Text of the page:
1 Question to Ask Yourself if You’re Thinking of Homeschooling

After 11 years of homeschooling my son and daughter, parents sometimes ask me whether they think homeschooling would work for them. I’ve been happy with how it turned out for us. I’m proud of my children’s accomplishments and truly like the people they have grown to be. People often say that the reason I’ve had a good homeschooling experience is that I’m a teacher, so I must have it all organized and know what to do. But like the plumber who never gets around to fixing her own sink, I’m something of a lackluster homeschool teacher. Most weeks, I congratulate myself if I’ve pointed out a few math puzzlers to the kids. We’re pretty laid back, but I’ve known other homeschooling parents who had completely different styles, and were very different people from my husband and me, and their kids turned out to be amazing people, too.

As I reflect, I realize that there is only one question I think parents should ask themselves if they wonder if homeschooling will work for them, and that is:

Do I like to learn?

Notice I didn’t ask if your kids like to learn. I also didn’t ask if you like to teach. I asked if you like to learn.

Because if you do, eventually, your kids will, too.

If you want your kids to learn, they should see you:

  • Read for enjoyment.
  • Learn to do something new, just for the fun of it
  • Talk about new things you have learned (to your spouse, friends, or maybe even your kids)
  • Research stuff you are interested in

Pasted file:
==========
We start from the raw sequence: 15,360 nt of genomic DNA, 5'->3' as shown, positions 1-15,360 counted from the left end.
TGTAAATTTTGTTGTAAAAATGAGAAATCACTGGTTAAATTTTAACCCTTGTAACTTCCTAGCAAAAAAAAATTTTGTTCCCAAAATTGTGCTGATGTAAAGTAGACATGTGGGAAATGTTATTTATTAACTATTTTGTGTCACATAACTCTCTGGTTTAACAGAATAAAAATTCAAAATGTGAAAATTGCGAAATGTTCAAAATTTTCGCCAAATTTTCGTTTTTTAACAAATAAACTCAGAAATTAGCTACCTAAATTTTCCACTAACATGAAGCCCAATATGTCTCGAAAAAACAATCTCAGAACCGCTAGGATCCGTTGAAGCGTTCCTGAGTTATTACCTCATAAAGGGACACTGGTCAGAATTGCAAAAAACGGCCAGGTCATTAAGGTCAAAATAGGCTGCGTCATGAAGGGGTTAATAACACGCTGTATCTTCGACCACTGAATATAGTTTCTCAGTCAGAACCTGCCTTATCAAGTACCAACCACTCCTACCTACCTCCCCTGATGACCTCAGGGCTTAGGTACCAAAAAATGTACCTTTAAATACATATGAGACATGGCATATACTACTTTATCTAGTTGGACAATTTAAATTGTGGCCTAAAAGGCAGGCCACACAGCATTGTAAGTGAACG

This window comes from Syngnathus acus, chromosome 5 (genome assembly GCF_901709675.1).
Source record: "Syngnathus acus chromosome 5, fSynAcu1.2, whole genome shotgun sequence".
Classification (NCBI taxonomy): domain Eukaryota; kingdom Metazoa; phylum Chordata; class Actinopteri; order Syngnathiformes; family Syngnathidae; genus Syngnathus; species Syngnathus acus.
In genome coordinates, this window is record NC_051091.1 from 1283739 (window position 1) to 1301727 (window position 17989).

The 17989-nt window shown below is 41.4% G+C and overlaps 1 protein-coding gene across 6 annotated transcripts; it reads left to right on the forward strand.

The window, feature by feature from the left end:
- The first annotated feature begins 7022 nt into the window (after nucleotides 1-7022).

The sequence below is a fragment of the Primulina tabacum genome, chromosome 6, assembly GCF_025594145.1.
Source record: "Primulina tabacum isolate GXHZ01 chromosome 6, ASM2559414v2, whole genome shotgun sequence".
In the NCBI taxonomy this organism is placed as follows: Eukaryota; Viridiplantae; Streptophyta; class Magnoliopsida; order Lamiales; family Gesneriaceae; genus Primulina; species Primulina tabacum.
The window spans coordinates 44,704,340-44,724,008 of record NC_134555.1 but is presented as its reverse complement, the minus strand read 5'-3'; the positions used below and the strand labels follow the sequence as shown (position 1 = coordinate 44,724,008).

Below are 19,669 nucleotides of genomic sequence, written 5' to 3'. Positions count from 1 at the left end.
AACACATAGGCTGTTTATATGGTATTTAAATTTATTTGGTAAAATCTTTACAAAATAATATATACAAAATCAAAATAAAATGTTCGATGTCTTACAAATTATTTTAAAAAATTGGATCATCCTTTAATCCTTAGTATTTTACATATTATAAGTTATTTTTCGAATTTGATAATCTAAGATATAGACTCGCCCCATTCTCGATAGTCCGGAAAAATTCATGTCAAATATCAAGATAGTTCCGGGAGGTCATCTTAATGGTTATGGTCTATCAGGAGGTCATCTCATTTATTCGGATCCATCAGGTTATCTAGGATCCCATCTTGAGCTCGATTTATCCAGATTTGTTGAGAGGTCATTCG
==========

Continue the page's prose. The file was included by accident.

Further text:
• Figure out things that you don’t understand – even the really hard stuff – and persist when the learning doesn’t come easily.

And if you like to learn, you will probably like to share your learning process with your kids. And, over time, you will keep learning new stuff so you can share more and more with them. You will probably enjoy reading aloud to them. I love children’s literature, so I naturally wanted to read all sorts of kid’s books aloud, but my husband didn’t like ‘kiddie lit’, so he read articles from National Geographic and the newspaper to them, or passages from whatever book he was reading at the time. It didn’t matter. They listened because he was really interested in what he was sharing. And then they wanted to share what they were reading and learning with us, too. And somehow, homeschooling just fell into place.

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2 thoughts on “1 Question to Ask Yourself if You’re Thinking of Homeschooling

  1. While home schooling, how did you handle the problem (if there is one) of children being social? Of the very brief reading I’ve done into home schooling and alternative education, there seems to be a big focus on learning but very little on children interacting with peers.

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    • You know, the social question has been a really big one for us, because we not only homeschool, we do so in a very isolated, rural environment. After 11 years of homeschooling, my children are socially different from most of the children I meet at the public high school where I teach. You may see pictures of the quirky ways they dress here on my blog. Mainly, though, they seem less self conscious and more willing to be themselves. This has been true of most of the other long-term homeschooled kids I have met as well. We involved them with library reading clubs, sports teams, dance classes, scouts, etc. They have both been very involved with our local community theater, and most of their friends are from that setting. My two children are very different from each other. My 16 year old daughter has many friends and spends several evenings a week with groups of friends. My 18 year old son is much more introverted, but has a steady girlfriend and goes out socially with other friends once or twice a week, so I wouldn’t describe either as isolated. I teach so many students in the public school setting who deal with social anxiety and bullying that I have always found myself as worried about the socialization of kids going to school as I have been about kids not going to school.

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